Rating: 5 stars
Challenges: TBR Double Dare
This book has a rather unique structure. Stories are contained within stories, creating a deep and layered narrative. I’ve read that this is similar to One Thousand and One Nights, but sadly that’s a collection of folk tales I haven’t yet familiarized myself with. However, I also read that In the Night Garden differs from Nights in that all the stories are interwoven together and connect, relate, support, carry on from one to the next. A quote from Valente, found on her GoodReads page:
The structure is inspired by AN, but it is not, in fact, the same structure. The stories in 1001 do not come together to create one big narrative–OT is building on that structure, not copying it. The stories, beyond naming a character Dinarzad in order to tip my hat to AN, are not inspired by that work.
This is a good part of what fascinates me so much about this book. The imagination and creativity needed to write such a story! I was blown away. You would think it easy to muck up taking on such an ambitious project, but Valente’s execution is flawless. When I first began to start the book, I thought ‘Oh dear, this could complicated very fast…’ but I had no trouble following the stories, who was narrating, etc. I loved the framing and layering. The stories seem to melt together, the characters and perspectives shift easily (by which I mean you may read one story told from one character’s point of view early on in the book, then read part of the same story from a different character’s point of view later on – case in point, tying it all together with Eyvind). The novel consists of tales told by an orphan girl who lives alone in a Palace garden – everyone thinks she’s a demon and they leave her alone, but one day a boy visits her and she begins to tell him tales that are inked on her face, around her eyes – this novel is the tales written around her left eye. The tales are divided into two books, and are almost wholly separate but slowly it emerges that the two main stories connect and really are one. Encompassing the entire novel is The Orphan’s Tales, and then the two main other one’s are The Prince’s Tale, containing mostly The Witch’s Tale, and The Pale Girl’s Tale, containing mostly The Net-Weaver’sTale, and from there each tale is broken down further, containing others of their own. So, the reader is often three tales deep (hope that makes sense!). Each level is significant and can stand on its own, however, each tale is a strong one.
Then there is the matter of the tales themselves and the writing style. This novel contains a wide variety of stories, from deep, mystical, thoughtful tales (such as those told by the Witch in the first book) to funny, charming, parody tales (see the Marsh King and the Prince formula), and each tales is unique, each tale is engaging the writing never falters despite adopting many different styles. Valente’s creativity is evident in almost every sentence. For example, I loved how she used the idea of Stars. One tale is about a ship grown from a tree. Beautiful ideas are abound in this novel. Another important aspect that results from the writing style and types of tales told are the numerous characters. I never felt there were too many characters, even though the cast was quite large due to the structure of the novel, and each character felt like they were their own person with their own mind and voice, not just some fantasy stereotype. I believe Valente is a very strong writer to maintain her level of story-telling through 500 pages, through such a variety of stories that all connect. Often I’ll skim through certain parts or paragraphs of a novel, just because the writing doesn’t engage me enough to be deserving of my full attention – not once did I skim In the Night Garden; I savoured every word. Reading this book was very peaceful, calming, for me, the stories were beautiful and seductive in a way too few stories are; In the Night Garden lures you in and never lets up for a moment to give you a chance to leave.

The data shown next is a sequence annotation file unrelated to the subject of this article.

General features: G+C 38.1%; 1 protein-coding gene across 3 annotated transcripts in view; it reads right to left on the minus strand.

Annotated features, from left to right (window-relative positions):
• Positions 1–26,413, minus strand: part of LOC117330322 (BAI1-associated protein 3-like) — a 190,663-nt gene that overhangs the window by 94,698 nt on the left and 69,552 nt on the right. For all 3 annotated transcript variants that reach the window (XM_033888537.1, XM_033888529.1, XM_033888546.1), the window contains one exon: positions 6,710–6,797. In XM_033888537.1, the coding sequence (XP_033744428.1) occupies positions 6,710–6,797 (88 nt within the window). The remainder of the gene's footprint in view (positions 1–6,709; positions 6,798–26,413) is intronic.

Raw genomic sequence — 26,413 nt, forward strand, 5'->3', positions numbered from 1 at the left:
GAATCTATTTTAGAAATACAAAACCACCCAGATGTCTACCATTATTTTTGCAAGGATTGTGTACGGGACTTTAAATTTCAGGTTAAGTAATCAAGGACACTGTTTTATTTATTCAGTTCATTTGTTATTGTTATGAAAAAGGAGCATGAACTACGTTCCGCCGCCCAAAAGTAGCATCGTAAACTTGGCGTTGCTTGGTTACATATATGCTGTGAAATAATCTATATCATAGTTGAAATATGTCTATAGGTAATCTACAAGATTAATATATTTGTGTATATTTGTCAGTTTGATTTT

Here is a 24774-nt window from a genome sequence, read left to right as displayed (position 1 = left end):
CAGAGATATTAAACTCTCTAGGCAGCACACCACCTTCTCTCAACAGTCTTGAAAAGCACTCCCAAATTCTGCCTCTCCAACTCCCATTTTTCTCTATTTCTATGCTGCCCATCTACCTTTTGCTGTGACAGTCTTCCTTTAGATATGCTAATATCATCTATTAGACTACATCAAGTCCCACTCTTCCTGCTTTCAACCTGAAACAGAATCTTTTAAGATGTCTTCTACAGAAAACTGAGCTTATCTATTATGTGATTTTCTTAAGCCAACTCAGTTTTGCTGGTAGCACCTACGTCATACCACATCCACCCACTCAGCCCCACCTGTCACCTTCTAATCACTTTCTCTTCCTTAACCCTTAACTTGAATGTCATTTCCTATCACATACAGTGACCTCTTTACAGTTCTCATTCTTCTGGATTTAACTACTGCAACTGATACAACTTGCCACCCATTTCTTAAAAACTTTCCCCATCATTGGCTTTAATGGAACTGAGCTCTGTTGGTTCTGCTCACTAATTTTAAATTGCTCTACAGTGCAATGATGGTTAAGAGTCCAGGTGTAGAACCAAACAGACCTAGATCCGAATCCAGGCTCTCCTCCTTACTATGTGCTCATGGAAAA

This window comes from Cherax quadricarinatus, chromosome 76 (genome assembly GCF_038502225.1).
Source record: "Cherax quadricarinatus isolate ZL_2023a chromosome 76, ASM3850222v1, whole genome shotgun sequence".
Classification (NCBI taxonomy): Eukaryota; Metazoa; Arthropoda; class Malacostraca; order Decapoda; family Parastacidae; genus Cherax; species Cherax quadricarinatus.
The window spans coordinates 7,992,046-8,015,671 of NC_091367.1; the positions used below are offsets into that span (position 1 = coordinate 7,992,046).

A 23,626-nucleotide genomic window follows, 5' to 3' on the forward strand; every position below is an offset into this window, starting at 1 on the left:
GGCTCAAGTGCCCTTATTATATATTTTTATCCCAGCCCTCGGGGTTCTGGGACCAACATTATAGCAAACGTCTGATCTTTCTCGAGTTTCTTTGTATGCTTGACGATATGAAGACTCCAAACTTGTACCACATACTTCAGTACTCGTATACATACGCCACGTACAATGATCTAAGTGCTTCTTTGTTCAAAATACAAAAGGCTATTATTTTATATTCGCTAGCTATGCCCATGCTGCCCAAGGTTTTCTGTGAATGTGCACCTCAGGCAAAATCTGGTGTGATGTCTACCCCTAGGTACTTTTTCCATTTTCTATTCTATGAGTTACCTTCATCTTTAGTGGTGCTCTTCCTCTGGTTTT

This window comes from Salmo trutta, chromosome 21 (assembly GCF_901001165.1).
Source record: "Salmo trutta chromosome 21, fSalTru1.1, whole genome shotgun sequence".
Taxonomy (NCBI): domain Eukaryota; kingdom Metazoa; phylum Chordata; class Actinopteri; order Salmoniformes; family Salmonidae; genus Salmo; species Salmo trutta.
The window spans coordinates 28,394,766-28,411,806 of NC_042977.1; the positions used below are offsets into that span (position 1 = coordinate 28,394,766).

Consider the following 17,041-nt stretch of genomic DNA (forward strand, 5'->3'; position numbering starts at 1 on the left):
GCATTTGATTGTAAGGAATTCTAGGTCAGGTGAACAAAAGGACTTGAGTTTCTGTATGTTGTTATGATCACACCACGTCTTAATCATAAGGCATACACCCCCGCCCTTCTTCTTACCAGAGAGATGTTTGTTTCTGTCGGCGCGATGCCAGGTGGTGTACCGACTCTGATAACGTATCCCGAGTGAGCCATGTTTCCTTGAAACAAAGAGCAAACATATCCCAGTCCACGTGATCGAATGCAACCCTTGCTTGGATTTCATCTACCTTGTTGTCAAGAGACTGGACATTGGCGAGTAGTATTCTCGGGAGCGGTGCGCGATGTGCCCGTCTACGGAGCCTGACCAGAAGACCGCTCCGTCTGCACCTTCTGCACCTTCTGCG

The girl closed her large eyes as she spoke, so that her eyelids and tehir mosaic covering seemed to float like black lilies in the paleness of her face. Frogs sent emerald notes up into the air, and owls sang in low gleaming strands, resting in black branches, veiled in the violet breath of jacaranda flowers. Under their harmonics, her voice sighed back and forth. The girl drank from the wine flask, running her fingers over its engraved surface. The wind rustled her hair like petals on a lake.
“Love, I’ve never been anyone’s mother; I don’t know how to talk to young or old. But don’t stop smiling just because I flap my mouth and say something that’s not dressed around the edges like a lace tablecloth. Thicken up and we’ll get along fine.”
Perhaps some might say Valente’s style of writing is a bit over the top, too fancy, too ornate. Too many metaphors and the like. Not me – it’s just the kind of style I eat up, as you’ll have gathered from the praise I am heaping on this book. 😉
In summary, there are three wonderful aspects to this novel and they are all executed brilliantly: Story format, types of tales, writing style. While I read and admire a lot of books, there are only a few authors who directly inspire my own writing, who I turn to when I need to remind myself how I wish to write. For the longest time, this group consisted only of Neil Gaiman and Cornelia Funke – I am happy to say I can add another author to this group.
P.S. – Did I mention there’s a second volume? Consisting of the tales inked on the orphan’s girl right eye. Oh, I cannot wait to read it but I will save it for a special occasion…don’t want to spoil myself with too much good writing!